Zingerone (ZO), an active phenolic agent derived from Zingiber officinale (Ginger), has many pharmacological properties such as antioxidant, antiangiogenic, and antitumor. However, its potential value in cancer and the mechanism by which ZO wields its therapeutic effects remain obscure. Therefore, in this current study, we explored the effects of ZO on suppressing cell proliferation and enhancing apoptosis in colon cancer cells (HCT116). Our results indicated that ZO significantly enhances the production of reactive oxygen species, lipid peroxidation (thiobarbituric acid reactive substance [TBARS]), and loss of cell viability; and reduces mitochondrial membrane potential and antioxidant levels (SOD, CAT, and GSH) in ZO-treated HCT116 cells in a dose-dependent (2.5, 5, and 10 µM) manner. Furthermore, ZO induces oxidative stress-mediated apoptosis as evidenced by apoptotic morphological changes predicted by AO/EtBr, Hoechst staining and further confirmed by comet assay. Moreover, immunoblotting techniques showed that ZO treatment effectively enhances Bax, caspase-9, and caspase-3 expressions and decreases the expression of Bcl-2 in colon cancer cells. Together, our results evidenced that the antitumor effects of ZO reduce cell proliferation and stimulate apoptosis through modulating pro- and antiapoptotic molecular events in HCT116 colon cancer cells. Therefore, based on our findings, ZO may be used as a therapeutic agent for the treatment of colon cancer.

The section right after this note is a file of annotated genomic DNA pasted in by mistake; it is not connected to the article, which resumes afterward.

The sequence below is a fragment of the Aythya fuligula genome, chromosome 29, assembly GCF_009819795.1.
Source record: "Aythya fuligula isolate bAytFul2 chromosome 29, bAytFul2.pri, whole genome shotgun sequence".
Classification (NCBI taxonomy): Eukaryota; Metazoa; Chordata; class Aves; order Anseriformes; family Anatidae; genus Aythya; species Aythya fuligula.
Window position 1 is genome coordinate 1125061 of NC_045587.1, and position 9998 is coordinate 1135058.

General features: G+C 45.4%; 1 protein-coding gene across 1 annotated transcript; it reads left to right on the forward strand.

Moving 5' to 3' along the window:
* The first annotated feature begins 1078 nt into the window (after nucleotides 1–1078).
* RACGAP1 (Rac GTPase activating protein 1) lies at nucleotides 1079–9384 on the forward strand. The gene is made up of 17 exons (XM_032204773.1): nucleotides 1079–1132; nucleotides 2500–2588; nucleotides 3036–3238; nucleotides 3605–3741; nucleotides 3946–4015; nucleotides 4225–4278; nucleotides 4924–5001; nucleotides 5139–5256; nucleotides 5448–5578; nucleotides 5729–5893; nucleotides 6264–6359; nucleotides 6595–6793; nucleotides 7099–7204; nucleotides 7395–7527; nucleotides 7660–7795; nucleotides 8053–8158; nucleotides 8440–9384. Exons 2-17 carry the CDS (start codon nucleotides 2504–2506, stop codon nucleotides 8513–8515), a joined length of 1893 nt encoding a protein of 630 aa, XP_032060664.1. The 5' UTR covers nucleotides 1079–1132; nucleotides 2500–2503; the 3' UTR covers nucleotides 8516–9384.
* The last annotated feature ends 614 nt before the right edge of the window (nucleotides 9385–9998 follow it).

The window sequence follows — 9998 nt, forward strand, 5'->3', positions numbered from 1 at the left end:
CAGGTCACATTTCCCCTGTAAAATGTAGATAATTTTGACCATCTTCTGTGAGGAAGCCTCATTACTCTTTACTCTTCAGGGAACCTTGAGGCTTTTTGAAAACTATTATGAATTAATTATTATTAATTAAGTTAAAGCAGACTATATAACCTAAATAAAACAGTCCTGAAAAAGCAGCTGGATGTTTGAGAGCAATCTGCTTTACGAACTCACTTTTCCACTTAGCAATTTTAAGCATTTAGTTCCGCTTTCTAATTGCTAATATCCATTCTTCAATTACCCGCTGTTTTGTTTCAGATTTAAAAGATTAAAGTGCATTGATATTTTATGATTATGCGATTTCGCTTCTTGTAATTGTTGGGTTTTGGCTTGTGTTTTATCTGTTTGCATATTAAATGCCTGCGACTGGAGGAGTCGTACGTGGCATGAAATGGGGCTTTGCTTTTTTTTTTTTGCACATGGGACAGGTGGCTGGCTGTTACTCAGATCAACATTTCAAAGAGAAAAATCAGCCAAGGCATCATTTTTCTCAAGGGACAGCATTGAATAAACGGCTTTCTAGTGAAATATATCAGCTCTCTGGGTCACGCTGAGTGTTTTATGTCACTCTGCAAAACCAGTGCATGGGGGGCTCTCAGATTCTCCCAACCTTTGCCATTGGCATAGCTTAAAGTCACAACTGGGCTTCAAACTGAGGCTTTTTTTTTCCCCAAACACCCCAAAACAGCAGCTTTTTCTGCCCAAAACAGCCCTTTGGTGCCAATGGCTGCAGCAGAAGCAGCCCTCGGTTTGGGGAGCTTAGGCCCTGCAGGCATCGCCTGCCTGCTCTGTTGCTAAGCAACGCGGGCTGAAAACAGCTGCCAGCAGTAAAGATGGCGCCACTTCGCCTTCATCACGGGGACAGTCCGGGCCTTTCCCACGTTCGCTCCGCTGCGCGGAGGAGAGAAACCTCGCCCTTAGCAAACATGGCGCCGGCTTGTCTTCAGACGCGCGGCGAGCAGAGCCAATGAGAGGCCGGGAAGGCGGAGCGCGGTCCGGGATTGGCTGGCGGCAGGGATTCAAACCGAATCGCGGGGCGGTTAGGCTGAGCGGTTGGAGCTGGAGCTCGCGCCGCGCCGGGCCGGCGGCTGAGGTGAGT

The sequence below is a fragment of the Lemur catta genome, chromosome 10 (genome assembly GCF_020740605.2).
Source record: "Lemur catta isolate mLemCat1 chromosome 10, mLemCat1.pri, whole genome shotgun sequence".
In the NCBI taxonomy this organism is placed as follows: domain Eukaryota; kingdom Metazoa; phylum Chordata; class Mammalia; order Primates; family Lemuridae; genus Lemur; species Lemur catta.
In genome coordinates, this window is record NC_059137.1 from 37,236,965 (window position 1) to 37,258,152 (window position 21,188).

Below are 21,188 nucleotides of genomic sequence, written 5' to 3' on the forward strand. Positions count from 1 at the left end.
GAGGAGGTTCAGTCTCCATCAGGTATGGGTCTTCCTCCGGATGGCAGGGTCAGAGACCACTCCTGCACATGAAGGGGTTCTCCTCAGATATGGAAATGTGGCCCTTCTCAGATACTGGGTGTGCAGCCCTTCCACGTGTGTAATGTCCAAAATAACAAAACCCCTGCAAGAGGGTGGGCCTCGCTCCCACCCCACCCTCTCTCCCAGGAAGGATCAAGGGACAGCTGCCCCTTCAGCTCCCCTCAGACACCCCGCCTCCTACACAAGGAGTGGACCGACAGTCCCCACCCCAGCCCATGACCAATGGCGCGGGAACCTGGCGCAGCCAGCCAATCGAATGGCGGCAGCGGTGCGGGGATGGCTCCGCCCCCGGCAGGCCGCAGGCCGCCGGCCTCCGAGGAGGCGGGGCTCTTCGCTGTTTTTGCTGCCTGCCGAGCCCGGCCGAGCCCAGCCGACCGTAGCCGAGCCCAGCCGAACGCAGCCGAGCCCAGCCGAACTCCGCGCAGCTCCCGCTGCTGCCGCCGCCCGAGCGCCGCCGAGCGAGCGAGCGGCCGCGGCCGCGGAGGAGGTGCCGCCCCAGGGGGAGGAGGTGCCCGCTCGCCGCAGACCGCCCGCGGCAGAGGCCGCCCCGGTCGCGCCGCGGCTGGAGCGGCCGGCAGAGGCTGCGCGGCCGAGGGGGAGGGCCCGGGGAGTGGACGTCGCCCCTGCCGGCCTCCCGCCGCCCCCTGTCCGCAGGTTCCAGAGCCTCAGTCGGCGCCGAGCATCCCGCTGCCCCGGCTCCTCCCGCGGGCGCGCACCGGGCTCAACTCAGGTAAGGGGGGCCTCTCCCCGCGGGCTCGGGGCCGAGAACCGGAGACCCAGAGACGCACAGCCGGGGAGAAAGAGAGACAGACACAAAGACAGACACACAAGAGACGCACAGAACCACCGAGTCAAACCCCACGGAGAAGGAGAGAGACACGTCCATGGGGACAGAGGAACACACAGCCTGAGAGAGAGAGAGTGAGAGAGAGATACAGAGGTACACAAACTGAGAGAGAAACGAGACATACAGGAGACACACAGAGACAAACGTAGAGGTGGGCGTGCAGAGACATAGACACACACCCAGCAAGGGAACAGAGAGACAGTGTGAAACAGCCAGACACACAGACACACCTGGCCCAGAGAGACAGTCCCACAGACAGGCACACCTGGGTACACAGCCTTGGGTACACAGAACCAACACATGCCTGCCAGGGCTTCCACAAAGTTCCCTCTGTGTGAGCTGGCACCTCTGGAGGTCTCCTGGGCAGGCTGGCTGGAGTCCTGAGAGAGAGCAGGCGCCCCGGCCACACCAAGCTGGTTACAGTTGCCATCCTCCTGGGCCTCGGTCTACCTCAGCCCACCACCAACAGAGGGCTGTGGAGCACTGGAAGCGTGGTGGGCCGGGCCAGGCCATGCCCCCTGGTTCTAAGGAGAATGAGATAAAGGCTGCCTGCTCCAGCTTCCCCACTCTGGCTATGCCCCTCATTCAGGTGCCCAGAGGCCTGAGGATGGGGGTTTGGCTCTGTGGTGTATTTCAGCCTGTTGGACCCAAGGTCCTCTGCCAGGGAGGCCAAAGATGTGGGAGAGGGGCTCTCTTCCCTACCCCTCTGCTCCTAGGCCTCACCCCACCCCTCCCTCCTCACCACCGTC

Keywords: apoptosis; colon cancer; phenolic acid; reactive oxygen species; zingerone.
© 2019 Wiley Periodicals, Inc.